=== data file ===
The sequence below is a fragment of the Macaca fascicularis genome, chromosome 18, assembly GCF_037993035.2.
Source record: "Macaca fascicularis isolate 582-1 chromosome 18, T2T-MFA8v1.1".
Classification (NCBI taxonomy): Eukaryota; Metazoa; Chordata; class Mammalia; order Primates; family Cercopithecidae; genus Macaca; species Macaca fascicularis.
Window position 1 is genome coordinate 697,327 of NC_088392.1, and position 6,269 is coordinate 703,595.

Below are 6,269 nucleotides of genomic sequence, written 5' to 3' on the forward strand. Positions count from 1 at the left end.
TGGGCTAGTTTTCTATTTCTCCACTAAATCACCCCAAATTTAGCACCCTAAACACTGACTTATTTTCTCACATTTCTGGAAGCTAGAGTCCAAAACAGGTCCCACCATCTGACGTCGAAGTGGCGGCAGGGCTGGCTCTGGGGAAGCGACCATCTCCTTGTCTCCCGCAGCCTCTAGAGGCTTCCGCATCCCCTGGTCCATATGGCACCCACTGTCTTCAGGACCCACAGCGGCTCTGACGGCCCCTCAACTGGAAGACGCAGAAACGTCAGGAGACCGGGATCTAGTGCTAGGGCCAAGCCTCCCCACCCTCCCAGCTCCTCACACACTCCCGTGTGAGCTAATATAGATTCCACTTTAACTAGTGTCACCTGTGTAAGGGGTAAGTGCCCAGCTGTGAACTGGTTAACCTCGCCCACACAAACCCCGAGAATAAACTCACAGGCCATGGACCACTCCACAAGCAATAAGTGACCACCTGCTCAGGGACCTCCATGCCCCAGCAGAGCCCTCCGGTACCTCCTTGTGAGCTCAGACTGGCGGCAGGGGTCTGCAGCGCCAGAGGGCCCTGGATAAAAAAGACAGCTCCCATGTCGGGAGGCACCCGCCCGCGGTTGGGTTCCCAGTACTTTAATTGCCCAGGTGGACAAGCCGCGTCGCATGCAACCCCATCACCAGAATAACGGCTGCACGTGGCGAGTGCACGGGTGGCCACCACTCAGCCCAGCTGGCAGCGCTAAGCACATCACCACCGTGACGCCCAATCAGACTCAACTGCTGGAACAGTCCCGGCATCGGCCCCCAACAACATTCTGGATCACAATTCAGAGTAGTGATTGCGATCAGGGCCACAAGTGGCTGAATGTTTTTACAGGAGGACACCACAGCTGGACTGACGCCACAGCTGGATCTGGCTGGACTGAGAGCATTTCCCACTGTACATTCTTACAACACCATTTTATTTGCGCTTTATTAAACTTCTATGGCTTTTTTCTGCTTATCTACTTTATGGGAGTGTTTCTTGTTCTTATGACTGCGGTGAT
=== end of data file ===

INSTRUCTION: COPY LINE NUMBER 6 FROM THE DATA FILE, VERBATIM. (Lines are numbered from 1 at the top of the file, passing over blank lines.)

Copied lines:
TGGGCTAGTTTTCTATTTCTCCACTAAATCACCCCAAATTTAGCACCCTAAACACTGACTTATTTTCTCACATTTCTGGAAGCTAGAGTCCAAAACAGGTCCCACCATCTGACGTCGAAGTGGCGGCAGGGCTGGCTCTGGGGAAGCGACCATCTCCTTGTCTCCCGCAGCCTCTAGAGGCTTCCGCATCCCCTGGTCCATATGGCACCCACTGTCTTCAGGACCCACAGCGGCTCTGACGGCCCCTCAACTGGAAGACGCAGAAACGTCAGGAGACCGGGATCTAGTGCTAGGGCCAAGCCTCCCCACCCTCCCAGCTCCTCACACACTCCCGTGTGAGCTAATATAGATTCCACTTTAACTAGTGTCACCTGTGTAAGGGGTAAGTGCCCAGCTGTGAACTGGTTAACCTCGCCCACACAAACCCCGAGAATAAACTCACAGGCCATGGACCACTCCACAAGCAATAAGTGACCACCTGCTCAGGGACCTCCATGCCCCAGCAGAGCCCTCCGGTACCTCCTTGTGAGCTCAGACTGGCGGCAGGGGTCTGCAGCGCCAGAGGGCCCTGGATAAAAAAGACAGCTCCCATGTCGGGAGGCACCCGCCCGCGGTTGGGTTCCCAGTACTTTAATTGCCCAGGTGGACAAGCCGCGTCGCATGCAACCCCATCACCAGAATAACGGCTGCACGTGGCGAGTGCACGGGTGGCCACCACTCAGCCCAGCTGGCAGCGCTAAGCACATCACCACCGTGACGCCCAATCAGACTCAACTGCTGGAACAGTCCCGGCATCGGCCCCCAACAACATTCTGGATCACAATTCAGAGTAGTGATTGCGATCAGGGCCACAAGTGGCTGAATGTTTTTACAGGAGGACACCACAGCTGGACTGACGCCACAGCTGGATCTGGCTGGACTGAGAGCATTTCCCACTGTACATTCTTACAACACCATTTTATTTGCGCTTTATTAAACTTCTATGGCTTTTTTCTGCTTATCTACTTTATGGGAGTGTTTCTTGTTCTTATGACTGCGGTGAT